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Fig. 4 | Critical Care

Fig. 4

From: A physiological approach to understand the role of respiratory effort in the progression of lung injury in SARS-CoV-2 infection

Fig. 4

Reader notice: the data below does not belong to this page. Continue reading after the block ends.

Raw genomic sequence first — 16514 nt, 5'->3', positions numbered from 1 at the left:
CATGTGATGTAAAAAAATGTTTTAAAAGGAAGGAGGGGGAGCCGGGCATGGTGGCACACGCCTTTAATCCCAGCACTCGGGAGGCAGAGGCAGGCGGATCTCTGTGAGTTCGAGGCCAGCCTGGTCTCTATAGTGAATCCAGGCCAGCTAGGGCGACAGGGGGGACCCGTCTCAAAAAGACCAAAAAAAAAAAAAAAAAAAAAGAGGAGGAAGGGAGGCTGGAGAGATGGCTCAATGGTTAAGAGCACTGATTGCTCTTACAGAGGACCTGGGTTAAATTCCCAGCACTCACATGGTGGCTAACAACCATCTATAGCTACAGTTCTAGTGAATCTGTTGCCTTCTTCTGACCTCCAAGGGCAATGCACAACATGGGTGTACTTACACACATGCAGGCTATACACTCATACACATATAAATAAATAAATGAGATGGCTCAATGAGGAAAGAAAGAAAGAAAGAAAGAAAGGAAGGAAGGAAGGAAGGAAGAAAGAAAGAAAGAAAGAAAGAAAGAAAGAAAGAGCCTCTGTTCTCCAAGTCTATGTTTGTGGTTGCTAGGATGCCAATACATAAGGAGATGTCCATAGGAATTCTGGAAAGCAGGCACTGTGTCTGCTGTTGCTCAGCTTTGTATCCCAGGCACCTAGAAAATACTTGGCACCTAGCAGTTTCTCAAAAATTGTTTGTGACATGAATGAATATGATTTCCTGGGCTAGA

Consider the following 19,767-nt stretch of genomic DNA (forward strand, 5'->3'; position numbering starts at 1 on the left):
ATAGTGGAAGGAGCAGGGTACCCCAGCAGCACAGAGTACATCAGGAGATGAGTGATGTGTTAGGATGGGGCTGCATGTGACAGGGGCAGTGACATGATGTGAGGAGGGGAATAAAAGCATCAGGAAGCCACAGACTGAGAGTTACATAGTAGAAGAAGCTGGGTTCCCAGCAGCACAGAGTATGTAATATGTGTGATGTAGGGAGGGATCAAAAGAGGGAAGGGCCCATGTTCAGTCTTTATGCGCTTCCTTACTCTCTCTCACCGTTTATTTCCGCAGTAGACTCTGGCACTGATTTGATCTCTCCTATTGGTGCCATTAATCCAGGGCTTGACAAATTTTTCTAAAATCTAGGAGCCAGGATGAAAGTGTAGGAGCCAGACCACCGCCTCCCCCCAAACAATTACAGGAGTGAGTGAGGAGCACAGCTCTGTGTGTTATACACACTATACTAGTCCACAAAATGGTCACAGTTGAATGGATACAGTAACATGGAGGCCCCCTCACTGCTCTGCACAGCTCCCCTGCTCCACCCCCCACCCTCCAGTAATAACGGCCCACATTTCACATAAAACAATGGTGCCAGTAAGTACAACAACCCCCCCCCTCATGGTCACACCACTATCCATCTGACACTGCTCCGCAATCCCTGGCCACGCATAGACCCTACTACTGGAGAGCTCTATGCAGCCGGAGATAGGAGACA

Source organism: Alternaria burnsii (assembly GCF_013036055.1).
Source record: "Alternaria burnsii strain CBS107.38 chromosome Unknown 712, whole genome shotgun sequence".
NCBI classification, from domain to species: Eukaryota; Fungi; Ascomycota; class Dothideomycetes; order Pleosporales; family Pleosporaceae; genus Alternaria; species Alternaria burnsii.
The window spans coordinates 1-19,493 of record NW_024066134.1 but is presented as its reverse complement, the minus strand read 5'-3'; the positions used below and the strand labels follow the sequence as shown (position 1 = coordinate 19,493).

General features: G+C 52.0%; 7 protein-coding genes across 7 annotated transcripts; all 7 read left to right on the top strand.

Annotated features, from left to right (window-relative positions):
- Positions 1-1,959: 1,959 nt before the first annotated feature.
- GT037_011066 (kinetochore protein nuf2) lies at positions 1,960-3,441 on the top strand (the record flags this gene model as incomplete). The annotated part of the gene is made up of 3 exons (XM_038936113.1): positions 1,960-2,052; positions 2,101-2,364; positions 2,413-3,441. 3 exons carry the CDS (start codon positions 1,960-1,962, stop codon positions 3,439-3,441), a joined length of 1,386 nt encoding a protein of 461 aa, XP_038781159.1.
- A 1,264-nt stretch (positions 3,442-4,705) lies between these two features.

Representative images of lung histology of a 3-h murine experimental study where subjects were randomized to three groups: Group I: subjects with normal (uninjured lungs) on spontaneous breathing (no mechanical ventilation) (a, b). Group II: subjects with induced lung injury on low Vt mechanical ventilation (c, d). Group III: subjects with induced lung injury on spontaneous breathing (no mechanical ventilation) (fj). In the first image set, no edema or perivascular infiltration is appreciated at ×100 (a) and ×200 (b). In the second image set, minimal amount of perivascular fluid is occasionally observed at ×100 (c–e). In the third image set, we observed alveolar wall disruption and hemorrhage at ×400 (f), perivascular edema and hemorrhage at ×200 (g), intense hyperemia in lung parenchyma vascular bed with signs of initial perivascular edema and leucocyte infiltration at ×200 (h), intense hyperemia and perivascular accumulation of leucocytes at ×100 (i), and perivascular accumulation of polymorphonuclear cell leucocytes and lymphoid cells at ×400 (j)

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